Bears hope meeting between coaches, players helps fix offense

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Bears hope meeting between coaches, players helps fix offense originally appeared on NBC Sports Chicago

Bears head coach Matt Nagy vowed to find solutions to his ailing offense this week. So he went to his players first.

Wednesday, Nagy referred to “amazing, healthy conversations between coaches and coaches, between coaches and players, players and players, players and coaches” and we know at least one big meeting involving the entire offense took place. In that meeting, the players were given a forum to address their frustrations and provide their own ideas to the coaching staff after the Bears managed just 47 yards last week against the Browns.

“Some guys talked up and spoke their minds and just told Coach what they think we needed to do or maybe change, and he listened to it and he said he’s gonna apply it,” rookie quarterback Justin Fields said. “I think that meeting was well needed and I think it brought us closer together as a team.”

Nagy has avoided specifics from that meeting, but vowed to use his players’ input in this week’s game against the Detroit Lions

“You take what they give you and you use it,” Nagy said. “And that’s really what I’m gonna do. It’s what we’re gonna do. It’s what they’re gonna do.”

Fields said he didn’t provide any input in the meeting because he’s made just one NFL start, but added that Nick Foles was one player who had “really good things to say.” Foles is the only quarterback on the roster that suffered through last year’s offensive struggles.

Meanwhile, a few players have offered their thoughts on possible changes publicly this week, including tight end Cole Kmet, who stressed the importance of getting back to what the Bears did in their final six games last season when they ran the football well.

“I think just us getting back to that in terms of getting the ball downhill to (running back David Montgomery) and let him do his thing,” Kmet said. “And us coming off the rock and sucking up those linebackers and then being able to create play-action off of that. Just being able to create that natural separation in our routes that way … I think that's something that we were doing at the end of last year and hopefully we can get back to starting this weekend.”

Right tackle Germain Ifedi also offered up some analysis of the Browns game:

“Just speaking for the O-line, I think we could have adjusted quicker. Some of the stunts they were showing us. Some of the looks they were showing us. Some of the things they were even doing when we were able to run the ball. They were slanting a little bit there, for sure on my side and on Jason’s side, they were kind of slanting us. So just things we can adjust on.”

Those adjustments typically would come from offensive line coach Juan Castillo first, but Ifedi took ownership as a player.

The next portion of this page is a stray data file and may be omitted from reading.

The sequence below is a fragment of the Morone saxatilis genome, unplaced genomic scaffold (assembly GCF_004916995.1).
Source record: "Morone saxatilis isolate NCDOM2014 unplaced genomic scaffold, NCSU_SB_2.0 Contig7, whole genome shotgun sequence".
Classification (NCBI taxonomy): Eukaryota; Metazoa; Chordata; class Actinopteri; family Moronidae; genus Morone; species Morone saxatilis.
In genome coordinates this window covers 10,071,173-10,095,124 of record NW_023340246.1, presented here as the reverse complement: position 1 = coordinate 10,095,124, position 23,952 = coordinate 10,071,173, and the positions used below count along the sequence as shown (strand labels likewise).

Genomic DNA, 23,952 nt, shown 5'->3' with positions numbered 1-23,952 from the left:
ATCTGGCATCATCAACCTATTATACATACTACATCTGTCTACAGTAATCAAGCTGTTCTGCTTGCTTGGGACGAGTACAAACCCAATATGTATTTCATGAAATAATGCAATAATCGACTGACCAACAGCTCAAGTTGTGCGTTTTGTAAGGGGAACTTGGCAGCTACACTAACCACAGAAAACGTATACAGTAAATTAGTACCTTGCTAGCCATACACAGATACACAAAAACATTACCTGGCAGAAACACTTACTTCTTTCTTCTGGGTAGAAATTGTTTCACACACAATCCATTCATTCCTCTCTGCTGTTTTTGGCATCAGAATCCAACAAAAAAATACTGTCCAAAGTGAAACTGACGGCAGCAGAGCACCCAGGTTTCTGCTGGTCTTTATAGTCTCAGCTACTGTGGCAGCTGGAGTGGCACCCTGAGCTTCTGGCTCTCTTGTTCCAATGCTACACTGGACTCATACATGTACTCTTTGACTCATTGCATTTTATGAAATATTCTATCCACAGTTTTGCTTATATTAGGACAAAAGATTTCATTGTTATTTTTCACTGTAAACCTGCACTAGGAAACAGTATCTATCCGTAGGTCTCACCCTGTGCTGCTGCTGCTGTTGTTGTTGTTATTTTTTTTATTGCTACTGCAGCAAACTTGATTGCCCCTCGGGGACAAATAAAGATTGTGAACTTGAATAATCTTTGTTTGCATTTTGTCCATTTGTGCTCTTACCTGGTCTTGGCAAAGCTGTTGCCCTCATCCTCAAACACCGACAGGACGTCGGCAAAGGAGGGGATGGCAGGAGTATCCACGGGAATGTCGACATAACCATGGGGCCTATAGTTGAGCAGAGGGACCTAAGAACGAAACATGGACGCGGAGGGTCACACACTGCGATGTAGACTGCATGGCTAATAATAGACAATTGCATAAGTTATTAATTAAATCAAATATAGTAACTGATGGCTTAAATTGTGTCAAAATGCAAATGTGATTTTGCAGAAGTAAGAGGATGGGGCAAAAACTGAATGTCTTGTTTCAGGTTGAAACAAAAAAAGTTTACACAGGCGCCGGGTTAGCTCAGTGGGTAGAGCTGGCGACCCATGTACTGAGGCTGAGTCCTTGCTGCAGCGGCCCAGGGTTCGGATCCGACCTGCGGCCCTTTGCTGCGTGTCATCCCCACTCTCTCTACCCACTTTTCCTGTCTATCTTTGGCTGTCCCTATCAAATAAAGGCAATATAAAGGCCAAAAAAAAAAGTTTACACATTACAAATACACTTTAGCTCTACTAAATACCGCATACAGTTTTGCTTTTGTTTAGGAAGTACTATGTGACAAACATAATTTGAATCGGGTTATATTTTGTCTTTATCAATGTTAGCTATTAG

“I have to adjust too. So just continue to adjust and continue to adapt when you see what they’re throwing at you. Because every defense has a game plan they’re going to throw at you. And once they hit you in the mouth, you can’t keep getting it in the mouth. You’ve got to eventually adjust, duck and move, and make your adjustment. Because that’s what we’re paid to do.”

How the Bears respond in Sunday’s game will be a better indicator of how productive these conversations between players and coaches have been this week, but it genuinely seems like the players appreciated having input after the offense averaged just 1.1 yards/play in Cleveland. 

"The coaches want to be better for us and we want to be better for them. It’s a collaborative effort,” Ifedi said. “I’m not going to sit up here and blow smoke: It was not great. But we know we have the guys to right the ship. We know that that’s a fact.”

Nagy managed to hold the locker room together in 2019 after a four-game losing streak and again in 2020 after a six-game losing streak, but he seems to understand that these are important days at Halas Hall right now. 

“I’d be sitting here lying to y’all if I said it’s been easy,” Nagy said this week. “Darn right it has not been easy. It’s been hard. But when I signed up for this job I knew there was going to be times that I go through this kind of stuff and now I’m getting tested to see where I’m at with this.”

Based on what we’ve heard this week, the Detroit Lions should be expecting some changes — Nagy is just not going to offer those changes publicly. He won’t say if he or offensive coordinator Bill Lazor will call the plays and his starting quarterback — between Fields and And Dalton — will be a game-time decision. The players, though, believe Nagy has heard their thoughts and will respond accordingly.

“I think that’s big of him to do that. A lot of coaches wouldn’t do that. A lot of coaches wouldn’t be able to put that on their back,” Ifedi said. “But he was able to look back at the situation and say, ‘What do my guys think?’ because he respects all the guys in the room. If he didn’t respect us, he wouldn’t have asked us that.”

If we’re being honest, it’s not a good sign that the Bears are already at this point in Week 4. But if it leads to positive change and improvements, then that’s all that matters. 

“There’s a few things that you learn through having raw, honest conversations. It’s healthy. It’s good. It enables you to realize, you know, why things happen,” Nagy said. “And I think it’s also really good from a coaching perspective to have the talks and communication, open communication with the players”

The most important response will come on the field Sunday. Who calls the plays and who plays quarterback will be interesting, but regardless, the results must be better. 

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